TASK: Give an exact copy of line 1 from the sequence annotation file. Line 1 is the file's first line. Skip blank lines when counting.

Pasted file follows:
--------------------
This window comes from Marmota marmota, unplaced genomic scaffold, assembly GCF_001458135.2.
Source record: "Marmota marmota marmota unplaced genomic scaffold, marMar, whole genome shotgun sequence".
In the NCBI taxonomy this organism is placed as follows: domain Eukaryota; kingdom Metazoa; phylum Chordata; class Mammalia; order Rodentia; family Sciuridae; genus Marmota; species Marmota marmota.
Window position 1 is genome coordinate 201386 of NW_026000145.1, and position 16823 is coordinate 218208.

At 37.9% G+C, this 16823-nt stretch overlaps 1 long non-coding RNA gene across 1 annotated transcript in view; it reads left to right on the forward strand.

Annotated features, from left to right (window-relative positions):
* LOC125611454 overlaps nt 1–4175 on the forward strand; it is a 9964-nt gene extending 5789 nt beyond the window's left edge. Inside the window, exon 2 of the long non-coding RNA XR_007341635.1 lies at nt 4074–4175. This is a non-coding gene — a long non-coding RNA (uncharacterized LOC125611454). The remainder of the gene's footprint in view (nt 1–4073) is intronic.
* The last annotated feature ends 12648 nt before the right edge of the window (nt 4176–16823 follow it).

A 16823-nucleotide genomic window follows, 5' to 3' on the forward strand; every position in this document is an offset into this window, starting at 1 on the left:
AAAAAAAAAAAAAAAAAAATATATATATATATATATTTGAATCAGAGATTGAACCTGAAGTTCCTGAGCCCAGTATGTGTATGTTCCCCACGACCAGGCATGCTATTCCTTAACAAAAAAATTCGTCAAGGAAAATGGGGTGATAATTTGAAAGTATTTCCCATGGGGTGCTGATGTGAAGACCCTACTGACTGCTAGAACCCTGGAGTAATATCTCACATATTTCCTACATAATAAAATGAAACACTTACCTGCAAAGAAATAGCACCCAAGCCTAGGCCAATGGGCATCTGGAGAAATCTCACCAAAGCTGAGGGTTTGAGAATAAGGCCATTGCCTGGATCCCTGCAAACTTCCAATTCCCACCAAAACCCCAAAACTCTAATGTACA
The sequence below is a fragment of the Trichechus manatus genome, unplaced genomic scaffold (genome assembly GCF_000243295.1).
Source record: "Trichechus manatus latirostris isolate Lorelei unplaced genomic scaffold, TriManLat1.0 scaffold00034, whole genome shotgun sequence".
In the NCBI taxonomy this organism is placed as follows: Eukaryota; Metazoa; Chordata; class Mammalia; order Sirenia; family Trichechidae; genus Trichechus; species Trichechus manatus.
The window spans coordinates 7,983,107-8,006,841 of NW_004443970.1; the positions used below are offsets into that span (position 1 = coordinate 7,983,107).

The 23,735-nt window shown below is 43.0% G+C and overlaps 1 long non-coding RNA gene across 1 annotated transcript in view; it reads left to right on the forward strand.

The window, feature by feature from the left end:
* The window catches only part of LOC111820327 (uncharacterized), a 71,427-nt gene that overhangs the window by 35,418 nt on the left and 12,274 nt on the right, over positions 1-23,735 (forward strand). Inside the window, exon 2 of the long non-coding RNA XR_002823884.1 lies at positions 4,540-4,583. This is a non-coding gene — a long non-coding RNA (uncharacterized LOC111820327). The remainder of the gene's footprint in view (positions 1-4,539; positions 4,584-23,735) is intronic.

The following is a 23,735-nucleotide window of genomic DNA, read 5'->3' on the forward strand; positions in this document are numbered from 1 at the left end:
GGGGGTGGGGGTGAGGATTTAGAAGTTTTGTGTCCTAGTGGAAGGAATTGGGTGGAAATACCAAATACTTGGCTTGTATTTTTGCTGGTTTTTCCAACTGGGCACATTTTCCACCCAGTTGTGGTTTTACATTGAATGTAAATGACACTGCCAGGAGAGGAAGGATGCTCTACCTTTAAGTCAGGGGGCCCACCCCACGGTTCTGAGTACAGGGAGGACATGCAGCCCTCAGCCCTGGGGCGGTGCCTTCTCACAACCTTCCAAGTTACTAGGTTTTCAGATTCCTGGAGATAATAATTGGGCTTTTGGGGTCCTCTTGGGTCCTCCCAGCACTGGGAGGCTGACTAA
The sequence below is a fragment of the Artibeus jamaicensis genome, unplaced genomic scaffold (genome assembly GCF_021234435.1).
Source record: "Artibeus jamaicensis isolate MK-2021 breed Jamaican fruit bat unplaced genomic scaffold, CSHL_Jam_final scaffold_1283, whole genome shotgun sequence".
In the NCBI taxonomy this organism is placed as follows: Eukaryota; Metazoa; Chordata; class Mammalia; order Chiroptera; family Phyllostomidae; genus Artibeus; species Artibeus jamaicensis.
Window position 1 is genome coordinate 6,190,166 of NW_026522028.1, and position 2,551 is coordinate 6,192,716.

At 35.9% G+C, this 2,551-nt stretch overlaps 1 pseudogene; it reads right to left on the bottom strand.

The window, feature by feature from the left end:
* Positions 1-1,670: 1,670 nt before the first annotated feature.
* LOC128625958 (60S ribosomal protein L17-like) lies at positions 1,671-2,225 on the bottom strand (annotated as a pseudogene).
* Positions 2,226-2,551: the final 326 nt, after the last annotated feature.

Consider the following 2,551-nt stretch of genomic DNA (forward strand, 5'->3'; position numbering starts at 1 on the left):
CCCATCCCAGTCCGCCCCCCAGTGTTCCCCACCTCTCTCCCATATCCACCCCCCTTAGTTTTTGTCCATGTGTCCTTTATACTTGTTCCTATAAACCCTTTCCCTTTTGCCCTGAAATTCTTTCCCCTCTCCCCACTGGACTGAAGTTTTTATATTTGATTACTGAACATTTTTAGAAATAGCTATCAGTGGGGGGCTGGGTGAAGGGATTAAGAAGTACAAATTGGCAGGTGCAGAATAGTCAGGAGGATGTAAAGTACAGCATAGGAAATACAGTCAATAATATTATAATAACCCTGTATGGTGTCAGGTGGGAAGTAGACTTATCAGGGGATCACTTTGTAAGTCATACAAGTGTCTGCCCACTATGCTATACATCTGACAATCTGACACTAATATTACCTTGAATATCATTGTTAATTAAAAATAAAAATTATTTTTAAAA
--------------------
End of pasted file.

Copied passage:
This window comes from Marmota marmota, unplaced genomic scaffold, assembly GCF_001458135.2.